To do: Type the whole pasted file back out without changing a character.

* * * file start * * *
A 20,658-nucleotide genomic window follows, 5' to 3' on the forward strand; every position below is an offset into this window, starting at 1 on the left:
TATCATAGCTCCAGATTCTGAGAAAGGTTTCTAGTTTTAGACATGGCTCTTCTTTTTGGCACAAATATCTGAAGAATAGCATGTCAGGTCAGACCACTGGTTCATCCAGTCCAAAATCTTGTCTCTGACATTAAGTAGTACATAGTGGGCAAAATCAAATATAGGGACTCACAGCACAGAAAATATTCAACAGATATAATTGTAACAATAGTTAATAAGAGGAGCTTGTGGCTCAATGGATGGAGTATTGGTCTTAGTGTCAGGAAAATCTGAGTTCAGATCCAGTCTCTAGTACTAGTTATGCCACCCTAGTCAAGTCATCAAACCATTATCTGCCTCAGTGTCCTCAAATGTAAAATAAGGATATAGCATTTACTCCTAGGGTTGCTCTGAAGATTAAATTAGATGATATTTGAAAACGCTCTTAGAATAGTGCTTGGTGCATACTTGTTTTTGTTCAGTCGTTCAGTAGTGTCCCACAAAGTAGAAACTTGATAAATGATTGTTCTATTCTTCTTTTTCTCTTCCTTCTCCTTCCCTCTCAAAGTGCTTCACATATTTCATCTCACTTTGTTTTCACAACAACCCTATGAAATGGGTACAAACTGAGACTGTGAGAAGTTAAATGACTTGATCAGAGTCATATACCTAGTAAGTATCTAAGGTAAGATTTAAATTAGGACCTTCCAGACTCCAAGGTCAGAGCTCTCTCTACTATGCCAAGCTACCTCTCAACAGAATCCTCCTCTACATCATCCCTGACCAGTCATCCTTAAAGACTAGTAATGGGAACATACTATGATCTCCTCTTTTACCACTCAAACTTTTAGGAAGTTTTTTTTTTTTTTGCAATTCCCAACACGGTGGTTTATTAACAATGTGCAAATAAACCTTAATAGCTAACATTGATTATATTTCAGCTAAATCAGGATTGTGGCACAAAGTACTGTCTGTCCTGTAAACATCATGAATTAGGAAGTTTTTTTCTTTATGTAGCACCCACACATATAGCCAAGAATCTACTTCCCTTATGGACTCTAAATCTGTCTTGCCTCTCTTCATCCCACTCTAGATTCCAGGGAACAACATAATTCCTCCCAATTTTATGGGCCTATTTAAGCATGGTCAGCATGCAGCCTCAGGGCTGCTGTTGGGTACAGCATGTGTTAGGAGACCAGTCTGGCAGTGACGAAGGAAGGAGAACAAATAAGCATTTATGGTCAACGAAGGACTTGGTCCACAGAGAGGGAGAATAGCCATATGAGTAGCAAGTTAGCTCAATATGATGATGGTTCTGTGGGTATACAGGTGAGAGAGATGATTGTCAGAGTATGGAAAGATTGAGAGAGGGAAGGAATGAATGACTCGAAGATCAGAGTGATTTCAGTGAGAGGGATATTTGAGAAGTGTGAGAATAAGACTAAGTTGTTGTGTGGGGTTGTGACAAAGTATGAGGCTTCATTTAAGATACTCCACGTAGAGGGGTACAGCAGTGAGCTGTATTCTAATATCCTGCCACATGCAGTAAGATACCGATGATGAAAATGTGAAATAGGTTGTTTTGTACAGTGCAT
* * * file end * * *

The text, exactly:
A 20,658-nucleotide genomic window follows, 5' to 3' on the forward strand; every position below is an offset into this window, starting at 1 on the left:
TATCATAGCTCCAGATTCTGAGAAAGGTTTCTAGTTTTAGACATGGCTCTTCTTTTTGGCACAAATATCTGAAGAATAGCATGTCAGGTCAGACCACTGGTTCATCCAGTCCAAAATCTTGTCTCTGACATTAAGTAGTACATAGTGGGCAAAATCAAATATAGGGACTCACAGCACAGAAAATATTCAACAGATATAATTGTAACAATAGTTAATAAGAGGAGCTTGTGGCTCAATGGATGGAGTATTGGTCTTAGTGTCAGGAAAATCTGAGTTCAGATCCAGTCTCTAGTACTAGTTATGCCACCCTAGTCAAGTCATCAAACCATTATCTGCCTCAGTGTCCTCAAATGTAAAATAAGGATATAGCATTTACTCCTAGGGTTGCTCTGAAGATTAAATTAGATGATATTTGAAAACGCTCTTAGAATAGTGCTTGGTGCATACTTGTTTTTGTTCAGTCGTTCAGTAGTGTCCCACAAAGTAGAAACTTGATAAATGATTGTTCTATTCTTCTTTTTCTCTTCCTTCTCCTTCCCTCTCAAAGTGCTTCACATATTTCATCTCACTTTGTTTTCACAACAACCCTATGAAATGGGTACAAACTGAGACTGTGAGAAGTTAAATGACTTGATCAGAGTCATATACCTAGTAAGTATCTAAGGTAAGATTTAAATTAGGACCTTCCAGACTCCAAGGTCAGAGCTCTCTCTACTATGCCAAGCTACCTCTCAACAGAATCCTCCTCTACATCATCCCTGACCAGTCATCCTTAAAGACTAGTAATGGGAACATACTATGATCTCCTCTTTTACCACTCAAACTTTTAGGAAGTTTTTTTTTTTTTTGCAATTCCCAACACGGTGGTTTATTAACAATGTGCAAATAAACCTTAATAGCTAACATTGATTATATTTCAGCTAAATCAGGATTGTGGCACAAAGTACTGTCTGTCCTGTAAACATCATGAATTAGGAAGTTTTTTTCTTTATGTAGCACCCACACATATAGCCAAGAATCTACTTCCCTTATGGACTCTAAATCTGTCTTGCCTCTCTTCATCCCACTCTAGATTCCAGGGAACAACATAATTCCTCCCAATTTTATGGGCCTATTTAAGCATGGTCAGCATGCAGCCTCAGGGCTGCTGTTGGGTACAGCATGTGTTAGGAGACCAGTCTGGCAGTGACGAAGGAAGGAGAACAAATAAGCATTTATGGTCAACGAAGGACTTGGTCCACAGAGAGGGAGAATAGCCATATGAGTAGCAAGTTAGCTCAATATGATGATGGTTCTGTGGGTATACAGGTGAGAGAGATGATTGTCAGAGTATGGAAAGATTGAGAGAGGGAAGGAATGAATGACTCGAAGATCAGAGTGATTTCAGTGAGAGGGATATTTGAGAAGTGTGAGAATAAGACTAAGTTGTTGTGTGGGGTTGTGACAAAGTATGAGGCTTCATTTAAGATACTCCACGTAGAGGGGTACAGCAGTGAGCTGTATTCTAATATCCTGCCACATGCAGTAAGATACCGATGATGAAAATGTGAAATAGGTTGTTTTGTACAGTGCAT